The writeup to the right is from Bond's 1936 edition of Birds of the West Indies. Note the local name for the wren.

You can learn more about the album here.


The Newest 'Birds of the West Indies'

A new iteration of Birds of the West Indies came out last year.Screen Shot 2020-07-06 at 1.29.03 PM

It arrived after I submitted my manuscript, so it's not mentioned in The Real James Bond.

But that doesn't preclude my posting about it.

I recently ordered a copy of the book, and it's pretty awesome. (It even includes QR codes that provide access to more resources online.)

You can read a thorough review of the book in the  Journal of Caribbean Ornithology here.

An Art Talk Not to Be Missed

Bond Prosek artwork
I had hoped to visit the Yale Art Gallery this spring to see an incredible exhibit by the artist James Prosek, but then  Covid-19 hit and the museum had to close.

The good news is that the exhibition has been extended for when the museum reopens, Screen Shot 2020-06-22 at 1.31.08 PMand Prosek is giving a free Zoom talk on his latest book this week.

Here's the write-up from the museum:

Join us on Thursday, June 25, at 5:30 pm (EST), for the virtual launch of James Prosek: Art, Artifact, Artifice, a publication by award-winning artist, writer, and naturalist James Prosek, B.A. 1997. Prosek will read an excerpt from the book and discuss his deep connection with the natural world. Followed by an audience Q&A moderated by Tiffany Sprague, Director of Publications and Editorial Services.

You can register here.

What does this have to with this the real James Bond? One of the birds Bond collected is part of the artwork above.

I will explain in a post next week. (Every bird tells a story...)

(Top photo by Gary Markowski of the Caribbean Conservation Trust, who noticed Bond's bird in the artwork. Thanks, Gary!)

Bond, Fleming and Kling-klings

Kling-Kling Bird at GoldenEye
One of my favorite birds in Jamaica is the  Kling-Kling, a.k.a the Greater Antillean Grackle or Jamaican Grackle. I saw these mischievous birds both times I visited GoldenEye, the resort created from Ian Fleming's winter residence in Oracabessa.

The first time, one was rearranging the napkins at the waterside bistro (above).

Continue reading "Bond, Fleming and Kling-klings" »

A Tale of Two Boobies

Brown Booby Kevin Watson Belize 20100208 522 (1)                                                                        Photo by Kevin Watson

My latest column for The Record is about an extraordinary series of events that happened early this month.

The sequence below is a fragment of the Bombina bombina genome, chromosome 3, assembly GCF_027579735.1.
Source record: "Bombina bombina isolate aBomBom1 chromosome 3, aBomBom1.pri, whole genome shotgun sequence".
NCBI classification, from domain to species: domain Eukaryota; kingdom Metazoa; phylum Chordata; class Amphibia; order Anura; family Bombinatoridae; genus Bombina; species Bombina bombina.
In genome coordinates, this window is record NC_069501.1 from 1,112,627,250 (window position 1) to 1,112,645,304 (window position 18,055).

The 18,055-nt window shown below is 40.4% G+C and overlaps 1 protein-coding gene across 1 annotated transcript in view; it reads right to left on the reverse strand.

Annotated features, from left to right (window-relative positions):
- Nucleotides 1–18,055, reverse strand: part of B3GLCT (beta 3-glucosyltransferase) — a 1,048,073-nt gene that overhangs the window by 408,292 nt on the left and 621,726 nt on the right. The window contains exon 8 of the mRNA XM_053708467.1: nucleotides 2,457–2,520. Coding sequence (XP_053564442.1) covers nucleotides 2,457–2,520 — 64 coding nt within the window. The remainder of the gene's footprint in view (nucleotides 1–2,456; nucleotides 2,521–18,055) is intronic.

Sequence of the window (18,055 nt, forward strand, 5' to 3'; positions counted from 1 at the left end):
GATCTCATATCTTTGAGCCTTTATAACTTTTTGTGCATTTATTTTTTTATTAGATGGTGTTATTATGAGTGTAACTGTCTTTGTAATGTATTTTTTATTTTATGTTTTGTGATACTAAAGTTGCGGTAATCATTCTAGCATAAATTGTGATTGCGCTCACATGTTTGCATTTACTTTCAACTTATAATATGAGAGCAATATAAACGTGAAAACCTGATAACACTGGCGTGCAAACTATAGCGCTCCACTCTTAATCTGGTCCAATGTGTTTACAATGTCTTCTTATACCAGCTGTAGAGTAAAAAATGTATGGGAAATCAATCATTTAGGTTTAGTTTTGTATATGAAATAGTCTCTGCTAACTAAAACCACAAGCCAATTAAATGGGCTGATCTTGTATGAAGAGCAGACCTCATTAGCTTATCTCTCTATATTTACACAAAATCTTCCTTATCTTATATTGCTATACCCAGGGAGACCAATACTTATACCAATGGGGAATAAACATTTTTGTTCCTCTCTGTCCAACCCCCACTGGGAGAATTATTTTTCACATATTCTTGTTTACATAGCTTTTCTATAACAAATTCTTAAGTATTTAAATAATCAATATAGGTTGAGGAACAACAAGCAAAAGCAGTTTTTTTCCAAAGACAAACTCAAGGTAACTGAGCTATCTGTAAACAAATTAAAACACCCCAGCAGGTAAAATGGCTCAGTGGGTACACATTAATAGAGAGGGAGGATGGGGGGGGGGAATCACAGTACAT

A storm blew two Brown Boobies from the Caribbean clear to the tristate region. One landed in Bergen County, the other on Long Island.

The real James Bond wrote about these unusual birds in his many editions of Birds of the West Indies.

You can download the column here:

Download Wright Record Bird Watcher_20200528_LF03_2

Or read it here:

By Jim Wright
Special to The Record 

This is the tale of two long-distance seabirds.

Their story began earlier this month, a nasty cold front propelled the two birds all the way from their native tropics to North Jersey and Long Island -- more than 1,500 miles out of their range. They were found roughly 35 miles apart, in bad shape, on the same Saturday.

Continue reading "A Tale of Two Boobies" »

When Aussies Embraced the real Bond and 007

CBOCJamesBondPostcard                                                                                                Photo by Tony Peri

In advance of my talk this Saturday at the virtual Cape May Spring Festival, I am re-posting one of my favorite posts each day this week.

In my new book, I wrote about the enduring bond between bird-watchers and 007 fans. 

One of the most imaginative mash-ups of the two was by the Cumberland Bird Observers Club in Sydney, Australia, which used the Fleming-Bond connection to promote birdwatching in 2001.

The 560-member club produced a flyer and postcard (above) featuring a photo of a dashing, binoculars-wielding birder in a tuxedo, accompanied by four women birders in sexy gowns and miniskirts.

The goal: to attract new members by showing that birdwatching could involve more than folks in drab outfits gawking at ducks through spotting scopes. The club even had a web page devoted to Jim Bond. (Now reinstated, here.)

Continue reading "When Aussies Embraced the real Bond and 007" »